NEW ZEALAND suffered its worst natural disaster for 80 years yesterday when a 6.3 magnitude earthquake struck the city of Christchurch, killing at least75 people.
In the most dramatic symbol of what John Key, the prime minister, described as his nation's "darkest day", the spire on the city's Anglican cathedral was sent crashing to earth shortly after the quake hit at 12.51pm.
Tourists and shoppers in the cobbled streets below fled as New Zealand's second largest city was blanketed in a shroud of dust.
Early reports claimed that more than 200 people had been trapped, but this was later revised to 100.
"When the shaking had stopped I looked out of the window, which gives a great view on to Christchurch, and there was just dust," said Barry Corbett, a city councillor. "It was evident straight away that a lot of buildings had gone."
In the centre of the city, where the multi-storey Pyne Gould Guinness building had collapsed, rescuers worked to free an unknown number of people trapped inside.
The city of 390,000 on New Zealand's South Island reeled under the impact of two aftershocks, which destroyed more already-weakened buildings.
The US Geological Survey said the epicentre was only three miles from the middle of the city, at a depth of 2.5 miles.
Scientists said the proximity and shallowness of the quake accounted for its huge destructive force.
As emergency services were mobilised, Christchurch's mayor, Bob Parker, estimated that up to 100 people had been trapped, including 12 Japanese children who were visiting a school.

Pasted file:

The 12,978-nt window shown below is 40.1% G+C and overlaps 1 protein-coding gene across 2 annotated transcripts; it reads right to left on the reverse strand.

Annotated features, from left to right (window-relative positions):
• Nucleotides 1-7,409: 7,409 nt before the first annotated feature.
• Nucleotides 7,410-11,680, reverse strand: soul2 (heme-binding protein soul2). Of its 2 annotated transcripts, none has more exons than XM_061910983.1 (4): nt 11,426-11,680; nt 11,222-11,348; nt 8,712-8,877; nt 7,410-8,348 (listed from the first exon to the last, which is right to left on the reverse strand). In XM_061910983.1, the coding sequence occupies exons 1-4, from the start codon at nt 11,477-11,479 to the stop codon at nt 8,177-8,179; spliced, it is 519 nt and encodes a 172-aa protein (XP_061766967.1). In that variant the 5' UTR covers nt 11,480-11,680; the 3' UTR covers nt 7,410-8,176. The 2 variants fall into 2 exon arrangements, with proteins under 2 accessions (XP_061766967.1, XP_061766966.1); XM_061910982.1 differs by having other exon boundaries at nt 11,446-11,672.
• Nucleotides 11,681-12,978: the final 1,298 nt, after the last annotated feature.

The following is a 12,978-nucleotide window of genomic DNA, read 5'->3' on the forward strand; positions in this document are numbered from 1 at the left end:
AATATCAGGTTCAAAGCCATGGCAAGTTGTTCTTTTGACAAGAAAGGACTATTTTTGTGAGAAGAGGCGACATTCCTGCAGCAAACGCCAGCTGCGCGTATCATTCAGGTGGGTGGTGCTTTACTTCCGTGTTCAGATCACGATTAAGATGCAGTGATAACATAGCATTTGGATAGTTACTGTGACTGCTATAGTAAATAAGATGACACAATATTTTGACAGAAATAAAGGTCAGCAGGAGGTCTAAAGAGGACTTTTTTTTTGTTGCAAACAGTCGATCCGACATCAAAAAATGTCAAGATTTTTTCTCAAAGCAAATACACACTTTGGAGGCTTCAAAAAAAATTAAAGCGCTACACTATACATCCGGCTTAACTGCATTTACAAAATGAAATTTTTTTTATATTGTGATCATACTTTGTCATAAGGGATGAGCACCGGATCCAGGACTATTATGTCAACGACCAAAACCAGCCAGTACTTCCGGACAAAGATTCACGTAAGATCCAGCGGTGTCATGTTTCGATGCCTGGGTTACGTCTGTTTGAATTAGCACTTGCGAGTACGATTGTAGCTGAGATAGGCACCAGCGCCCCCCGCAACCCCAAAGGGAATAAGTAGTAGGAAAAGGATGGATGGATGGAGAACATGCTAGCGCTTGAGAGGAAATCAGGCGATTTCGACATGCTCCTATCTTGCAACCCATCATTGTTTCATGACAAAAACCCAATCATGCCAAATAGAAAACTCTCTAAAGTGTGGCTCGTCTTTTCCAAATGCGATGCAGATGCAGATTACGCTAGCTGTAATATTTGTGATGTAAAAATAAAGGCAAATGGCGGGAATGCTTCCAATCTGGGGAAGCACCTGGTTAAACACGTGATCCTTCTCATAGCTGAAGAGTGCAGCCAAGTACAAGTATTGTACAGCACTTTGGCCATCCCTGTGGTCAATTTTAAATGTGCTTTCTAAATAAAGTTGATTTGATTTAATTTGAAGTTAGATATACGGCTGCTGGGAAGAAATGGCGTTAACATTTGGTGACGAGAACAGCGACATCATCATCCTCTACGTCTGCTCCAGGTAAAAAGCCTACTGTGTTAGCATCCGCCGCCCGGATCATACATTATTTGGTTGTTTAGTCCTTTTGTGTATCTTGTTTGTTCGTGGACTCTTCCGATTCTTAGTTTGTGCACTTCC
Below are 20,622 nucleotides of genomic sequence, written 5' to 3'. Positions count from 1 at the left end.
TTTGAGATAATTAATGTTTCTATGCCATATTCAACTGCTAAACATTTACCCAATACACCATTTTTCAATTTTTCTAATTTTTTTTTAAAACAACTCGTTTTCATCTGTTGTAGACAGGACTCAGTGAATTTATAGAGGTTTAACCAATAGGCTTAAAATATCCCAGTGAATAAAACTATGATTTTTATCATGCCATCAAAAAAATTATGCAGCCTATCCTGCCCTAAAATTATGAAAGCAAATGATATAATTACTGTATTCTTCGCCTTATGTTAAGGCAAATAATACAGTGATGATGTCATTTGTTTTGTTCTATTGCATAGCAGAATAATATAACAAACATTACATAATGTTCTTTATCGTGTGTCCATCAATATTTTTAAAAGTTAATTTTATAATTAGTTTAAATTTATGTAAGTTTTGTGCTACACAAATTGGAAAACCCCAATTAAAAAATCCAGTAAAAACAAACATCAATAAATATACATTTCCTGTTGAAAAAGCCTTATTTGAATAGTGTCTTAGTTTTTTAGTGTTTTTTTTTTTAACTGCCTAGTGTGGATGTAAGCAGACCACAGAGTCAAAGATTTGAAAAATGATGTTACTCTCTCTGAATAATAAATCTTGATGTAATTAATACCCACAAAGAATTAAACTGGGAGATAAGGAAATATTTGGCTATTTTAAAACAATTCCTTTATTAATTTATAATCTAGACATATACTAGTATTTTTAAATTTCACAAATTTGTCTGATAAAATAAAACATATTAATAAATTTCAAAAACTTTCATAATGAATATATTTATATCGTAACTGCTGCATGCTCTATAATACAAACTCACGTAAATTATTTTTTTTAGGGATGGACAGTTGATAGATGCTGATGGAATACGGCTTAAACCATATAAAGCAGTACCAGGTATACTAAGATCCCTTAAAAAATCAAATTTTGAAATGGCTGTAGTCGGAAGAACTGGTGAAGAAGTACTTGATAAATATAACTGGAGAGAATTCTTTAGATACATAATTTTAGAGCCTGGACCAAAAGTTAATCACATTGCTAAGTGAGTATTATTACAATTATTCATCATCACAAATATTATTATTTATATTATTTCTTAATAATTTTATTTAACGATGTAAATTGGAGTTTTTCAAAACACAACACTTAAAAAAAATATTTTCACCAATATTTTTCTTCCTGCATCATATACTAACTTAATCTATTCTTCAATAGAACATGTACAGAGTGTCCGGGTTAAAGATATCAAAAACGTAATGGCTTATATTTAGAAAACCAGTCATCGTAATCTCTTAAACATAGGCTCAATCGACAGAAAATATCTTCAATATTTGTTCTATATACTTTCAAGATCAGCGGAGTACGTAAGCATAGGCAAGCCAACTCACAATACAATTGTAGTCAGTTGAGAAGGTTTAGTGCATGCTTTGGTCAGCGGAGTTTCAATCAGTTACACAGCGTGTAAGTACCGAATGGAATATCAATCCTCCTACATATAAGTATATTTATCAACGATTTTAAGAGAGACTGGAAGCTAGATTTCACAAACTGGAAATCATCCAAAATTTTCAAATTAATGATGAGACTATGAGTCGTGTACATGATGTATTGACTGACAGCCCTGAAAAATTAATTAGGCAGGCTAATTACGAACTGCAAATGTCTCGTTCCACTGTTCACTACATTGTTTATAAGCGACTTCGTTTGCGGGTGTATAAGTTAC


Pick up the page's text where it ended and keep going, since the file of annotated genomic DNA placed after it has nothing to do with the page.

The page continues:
The city was still recovering from the battering inflicted by a 7.1 magnitude earthquake last September that damaged up to 100,000 buildings but did not kill anyone, something that Mr Key described as a "miracle" at the time.
But there was no miracle on Sunday. New Zealand was left to absorb the cost of its worst natural disaster since 1931, when 256 people were killed by a quake in Napier on the North Island.
"We may well be witnessing New Zealand's darkest day. The death toll I have at the moment is 65 and that may rise," Mr Key said in a television interview.
"It's hard to describe. What was a vibrant city a few hours ago has been brought to its knees."
As columns of smoke rose above the city, rescue forces used helicopters to pick up stranded survivors from the roofs of cracked and collapsed buildings, while others were saved from burning balconies by firemen using a nearby construction crane.
Rescuers made stretchers from rugs or bits of debris to drag the injured out of buildings, many of whom were clutching bleeding wounds. Private vehicles were used to take survivors to hospital.
Rescue efforts were impeded as streets across the city, which is built on sand and silt foundations, were flooded by a thick sludge which one resident said was a foot deep in places.
As night fell, emergency services began putting up tents in parks on the outskirts of the city to provide shelter for those left homeless. Rescue teams continued working under searchlights to try to establish how many people were trapped. (© Daily Telegraph, London)